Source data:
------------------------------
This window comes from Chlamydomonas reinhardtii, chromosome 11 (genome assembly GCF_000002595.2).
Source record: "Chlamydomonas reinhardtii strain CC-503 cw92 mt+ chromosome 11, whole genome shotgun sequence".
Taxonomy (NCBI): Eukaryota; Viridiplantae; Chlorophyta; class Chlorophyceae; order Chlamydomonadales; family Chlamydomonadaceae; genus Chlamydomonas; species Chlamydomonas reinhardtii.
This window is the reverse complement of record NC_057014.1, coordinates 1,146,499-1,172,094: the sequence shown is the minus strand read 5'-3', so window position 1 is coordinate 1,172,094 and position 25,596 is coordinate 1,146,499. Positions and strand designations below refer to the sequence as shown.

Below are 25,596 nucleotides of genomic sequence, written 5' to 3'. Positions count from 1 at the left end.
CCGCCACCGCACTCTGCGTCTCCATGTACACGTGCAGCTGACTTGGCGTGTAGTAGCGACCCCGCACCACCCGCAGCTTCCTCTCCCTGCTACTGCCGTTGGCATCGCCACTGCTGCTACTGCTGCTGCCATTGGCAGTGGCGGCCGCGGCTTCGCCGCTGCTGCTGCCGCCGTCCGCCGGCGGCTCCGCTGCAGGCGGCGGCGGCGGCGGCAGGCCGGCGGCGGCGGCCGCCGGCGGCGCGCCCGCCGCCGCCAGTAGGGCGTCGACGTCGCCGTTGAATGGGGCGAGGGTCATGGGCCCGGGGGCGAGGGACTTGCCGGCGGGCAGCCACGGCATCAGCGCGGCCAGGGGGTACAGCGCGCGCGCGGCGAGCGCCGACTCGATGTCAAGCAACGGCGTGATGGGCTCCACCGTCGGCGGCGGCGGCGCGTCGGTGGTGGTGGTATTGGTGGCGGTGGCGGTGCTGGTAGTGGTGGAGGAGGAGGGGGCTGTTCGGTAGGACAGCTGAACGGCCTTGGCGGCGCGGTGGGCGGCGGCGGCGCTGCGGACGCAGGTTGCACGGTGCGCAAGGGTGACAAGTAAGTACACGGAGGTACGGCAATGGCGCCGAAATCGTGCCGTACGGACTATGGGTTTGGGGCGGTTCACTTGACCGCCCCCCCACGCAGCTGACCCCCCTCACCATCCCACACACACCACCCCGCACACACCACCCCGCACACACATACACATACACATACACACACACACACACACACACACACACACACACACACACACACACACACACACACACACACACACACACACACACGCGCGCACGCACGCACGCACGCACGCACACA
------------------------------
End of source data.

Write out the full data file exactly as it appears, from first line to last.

This window comes from Chlamydomonas reinhardtii, chromosome 11 (genome assembly GCF_000002595.2).
Source record: "Chlamydomonas reinhardtii strain CC-503 cw92 mt+ chromosome 11, whole genome shotgun sequence".
Taxonomy (NCBI): Eukaryota; Viridiplantae; Chlorophyta; class Chlorophyceae; order Chlamydomonadales; family Chlamydomonadaceae; genus Chlamydomonas; species Chlamydomonas reinhardtii.
This window is the reverse complement of record NC_057014.1, coordinates 1,146,499-1,172,094: the sequence shown is the minus strand read 5'-3', so window position 1 is coordinate 1,172,094 and position 25,596 is coordinate 1,146,499. Positions and strand designations below refer to the sequence as shown.

Below are 25,596 nucleotides of genomic sequence, written 5' to 3'. Positions count from 1 at the left end.
CCGCCACCGCACTCTGCGTCTCCATGTACACGTGCAGCTGACTTGGCGTGTAGTAGCGACCCCGCACCACCCGCAGCTTCCTCTCCCTGCTACTGCCGTTGGCATCGCCACTGCTGCTACTGCTGCTGCCATTGGCAGTGGCGGCCGCGGCTTCGCCGCTGCTGCTGCCGCCGTCCGCCGGCGGCTCCGCTGCAGGCGGCGGCGGCGGCGGCAGGCCGGCGGCGGCGGCCGCCGGCGGCGCGCCCGCCGCCGCCAGTAGGGCGTCGACGTCGCCGTTGAATGGGGCGAGGGTCATGGGCCCGGGGGCGAGGGACTTGCCGGCGGGCAGCCACGGCATCAGCGCGGCCAGGGGGTACAGCGCGCGCGCGGCGAGCGCCGACTCGATGTCAAGCAACGGCGTGATGGGCTCCACCGTCGGCGGCGGCGGCGCGTCGGTGGTGGTGGTATTGGTGGCGGTGGCGGTGCTGGTAGTGGTGGAGGAGGAGGGGGCTGTTCGGTAGGACAGCTGAACGGCCTTGGCGGCGCGGTGGGCGGCGGCGGCGCTGCGGACGCAGGTTGCACGGTGCGCAAGGGTGACAAGTAAGTACACGGAGGTACGGCAATGGCGCCGAAATCGTGCCGTACGGACTATGGGTTTGGGGCGGTTCACTTGACCGCCCCCCCACGCAGCTGACCCCCCTCACCATCCCACACACACCACCCCGCACACACCACCCCGCACACACATACACATACACATACACACACACACACACACACACACACACACACACACACACACACACACACACACACACACACACACACACACACACGCGCGCACGCACGCACGCACGCACGCACACA